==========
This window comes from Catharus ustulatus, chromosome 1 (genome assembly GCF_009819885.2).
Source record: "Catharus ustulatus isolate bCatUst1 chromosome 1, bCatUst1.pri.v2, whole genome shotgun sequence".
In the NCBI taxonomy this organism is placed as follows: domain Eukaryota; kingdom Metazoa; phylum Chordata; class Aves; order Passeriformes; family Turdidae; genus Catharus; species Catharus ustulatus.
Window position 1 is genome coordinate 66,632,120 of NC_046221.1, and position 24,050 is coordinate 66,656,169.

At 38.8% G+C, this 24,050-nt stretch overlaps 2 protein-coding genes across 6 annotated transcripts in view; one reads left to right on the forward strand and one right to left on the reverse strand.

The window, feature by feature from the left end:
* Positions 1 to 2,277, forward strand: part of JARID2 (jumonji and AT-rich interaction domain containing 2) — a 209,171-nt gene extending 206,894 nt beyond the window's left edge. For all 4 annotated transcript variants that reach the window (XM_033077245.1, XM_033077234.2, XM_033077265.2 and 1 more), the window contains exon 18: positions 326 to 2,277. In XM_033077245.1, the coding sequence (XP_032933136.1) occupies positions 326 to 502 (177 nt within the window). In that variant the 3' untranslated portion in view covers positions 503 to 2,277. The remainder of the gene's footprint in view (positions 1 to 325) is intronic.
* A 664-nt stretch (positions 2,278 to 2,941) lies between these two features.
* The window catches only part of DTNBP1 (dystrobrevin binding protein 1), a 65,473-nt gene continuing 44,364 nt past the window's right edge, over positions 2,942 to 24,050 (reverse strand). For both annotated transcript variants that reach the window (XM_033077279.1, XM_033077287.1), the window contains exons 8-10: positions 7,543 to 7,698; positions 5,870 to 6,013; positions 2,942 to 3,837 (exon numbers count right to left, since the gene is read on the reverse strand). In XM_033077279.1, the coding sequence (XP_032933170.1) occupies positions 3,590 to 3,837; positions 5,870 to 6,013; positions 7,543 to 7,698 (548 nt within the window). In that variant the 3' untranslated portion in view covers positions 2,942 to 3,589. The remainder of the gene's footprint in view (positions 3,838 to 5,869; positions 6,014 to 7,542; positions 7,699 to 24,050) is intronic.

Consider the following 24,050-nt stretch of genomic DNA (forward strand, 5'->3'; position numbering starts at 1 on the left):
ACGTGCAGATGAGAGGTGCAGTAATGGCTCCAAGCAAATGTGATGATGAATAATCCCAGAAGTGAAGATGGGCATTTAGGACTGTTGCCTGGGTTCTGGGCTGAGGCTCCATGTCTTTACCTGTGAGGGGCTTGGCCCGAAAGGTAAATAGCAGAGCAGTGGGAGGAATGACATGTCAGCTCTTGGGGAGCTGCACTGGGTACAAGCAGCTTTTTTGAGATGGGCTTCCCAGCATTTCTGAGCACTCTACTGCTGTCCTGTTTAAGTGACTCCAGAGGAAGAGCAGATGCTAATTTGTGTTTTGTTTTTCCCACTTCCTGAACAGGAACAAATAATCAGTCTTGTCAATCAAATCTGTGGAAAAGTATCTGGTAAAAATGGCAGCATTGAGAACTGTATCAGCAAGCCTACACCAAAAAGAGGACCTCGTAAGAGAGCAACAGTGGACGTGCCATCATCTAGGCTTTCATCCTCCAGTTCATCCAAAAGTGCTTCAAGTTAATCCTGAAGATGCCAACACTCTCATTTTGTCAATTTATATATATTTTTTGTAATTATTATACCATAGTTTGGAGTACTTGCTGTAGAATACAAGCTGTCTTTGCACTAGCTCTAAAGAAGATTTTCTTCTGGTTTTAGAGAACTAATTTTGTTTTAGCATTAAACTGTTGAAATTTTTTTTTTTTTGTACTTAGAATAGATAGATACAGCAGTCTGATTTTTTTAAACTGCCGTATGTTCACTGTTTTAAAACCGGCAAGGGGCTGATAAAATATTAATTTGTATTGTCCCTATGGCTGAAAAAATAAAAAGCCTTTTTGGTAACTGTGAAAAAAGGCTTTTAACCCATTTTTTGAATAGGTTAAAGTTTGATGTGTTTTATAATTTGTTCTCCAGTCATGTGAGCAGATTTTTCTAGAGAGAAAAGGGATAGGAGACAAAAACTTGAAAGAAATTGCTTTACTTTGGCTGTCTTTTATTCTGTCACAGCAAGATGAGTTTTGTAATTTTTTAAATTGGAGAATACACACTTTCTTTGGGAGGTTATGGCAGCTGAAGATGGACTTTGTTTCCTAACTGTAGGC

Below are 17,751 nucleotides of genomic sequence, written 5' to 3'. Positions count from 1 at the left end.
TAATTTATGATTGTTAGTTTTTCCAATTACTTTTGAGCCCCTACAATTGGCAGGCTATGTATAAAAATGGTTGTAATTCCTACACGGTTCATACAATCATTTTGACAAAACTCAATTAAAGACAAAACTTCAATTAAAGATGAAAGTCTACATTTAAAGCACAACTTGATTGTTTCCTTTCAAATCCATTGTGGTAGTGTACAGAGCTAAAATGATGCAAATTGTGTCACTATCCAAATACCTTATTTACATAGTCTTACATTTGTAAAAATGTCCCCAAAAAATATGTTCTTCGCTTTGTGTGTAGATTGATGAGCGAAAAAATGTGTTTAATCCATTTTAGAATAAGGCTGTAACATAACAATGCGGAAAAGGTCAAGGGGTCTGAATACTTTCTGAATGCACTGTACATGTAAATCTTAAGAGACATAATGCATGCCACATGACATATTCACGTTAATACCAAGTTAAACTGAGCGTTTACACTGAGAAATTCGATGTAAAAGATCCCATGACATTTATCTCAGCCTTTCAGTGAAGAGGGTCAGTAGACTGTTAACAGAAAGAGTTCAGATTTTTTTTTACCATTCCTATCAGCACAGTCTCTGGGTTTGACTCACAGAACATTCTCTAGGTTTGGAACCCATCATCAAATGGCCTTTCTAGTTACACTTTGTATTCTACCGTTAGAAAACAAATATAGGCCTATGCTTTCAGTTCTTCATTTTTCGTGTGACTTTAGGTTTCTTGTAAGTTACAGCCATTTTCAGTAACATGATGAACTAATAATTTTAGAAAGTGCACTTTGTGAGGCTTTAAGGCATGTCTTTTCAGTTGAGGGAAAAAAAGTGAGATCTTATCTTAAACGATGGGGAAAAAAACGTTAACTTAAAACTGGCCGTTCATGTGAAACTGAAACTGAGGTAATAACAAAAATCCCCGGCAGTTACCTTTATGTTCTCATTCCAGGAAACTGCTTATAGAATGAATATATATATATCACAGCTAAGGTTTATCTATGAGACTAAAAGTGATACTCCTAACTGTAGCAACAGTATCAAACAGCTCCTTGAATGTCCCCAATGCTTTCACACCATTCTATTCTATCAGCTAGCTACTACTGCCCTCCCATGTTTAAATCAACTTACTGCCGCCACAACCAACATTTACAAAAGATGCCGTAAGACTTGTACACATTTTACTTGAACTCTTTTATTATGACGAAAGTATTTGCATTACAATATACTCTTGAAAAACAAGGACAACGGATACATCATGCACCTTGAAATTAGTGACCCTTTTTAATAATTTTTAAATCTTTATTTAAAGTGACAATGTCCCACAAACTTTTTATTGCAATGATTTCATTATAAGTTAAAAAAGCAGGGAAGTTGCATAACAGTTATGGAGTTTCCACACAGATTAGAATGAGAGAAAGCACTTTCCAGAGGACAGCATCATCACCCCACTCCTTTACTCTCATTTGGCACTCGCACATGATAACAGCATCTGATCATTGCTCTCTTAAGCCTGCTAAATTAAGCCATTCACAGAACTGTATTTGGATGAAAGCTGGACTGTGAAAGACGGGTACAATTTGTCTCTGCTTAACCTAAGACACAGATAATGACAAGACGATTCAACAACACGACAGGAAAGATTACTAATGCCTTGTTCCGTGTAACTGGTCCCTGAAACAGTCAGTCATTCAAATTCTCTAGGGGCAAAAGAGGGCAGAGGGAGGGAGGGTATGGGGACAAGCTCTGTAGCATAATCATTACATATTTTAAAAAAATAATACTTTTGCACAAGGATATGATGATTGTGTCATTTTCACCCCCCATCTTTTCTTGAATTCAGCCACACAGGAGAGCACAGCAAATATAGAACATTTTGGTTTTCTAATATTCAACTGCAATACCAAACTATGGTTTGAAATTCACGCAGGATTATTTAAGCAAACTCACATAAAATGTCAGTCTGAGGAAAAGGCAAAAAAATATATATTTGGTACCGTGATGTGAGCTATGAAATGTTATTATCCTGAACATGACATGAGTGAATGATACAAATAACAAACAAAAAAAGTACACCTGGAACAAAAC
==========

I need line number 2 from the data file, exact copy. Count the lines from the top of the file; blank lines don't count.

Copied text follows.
Source record: "Catharus ustulatus isolate bCatUst1 chromosome 1, bCatUst1.pri.v2, whole genome shotgun sequence".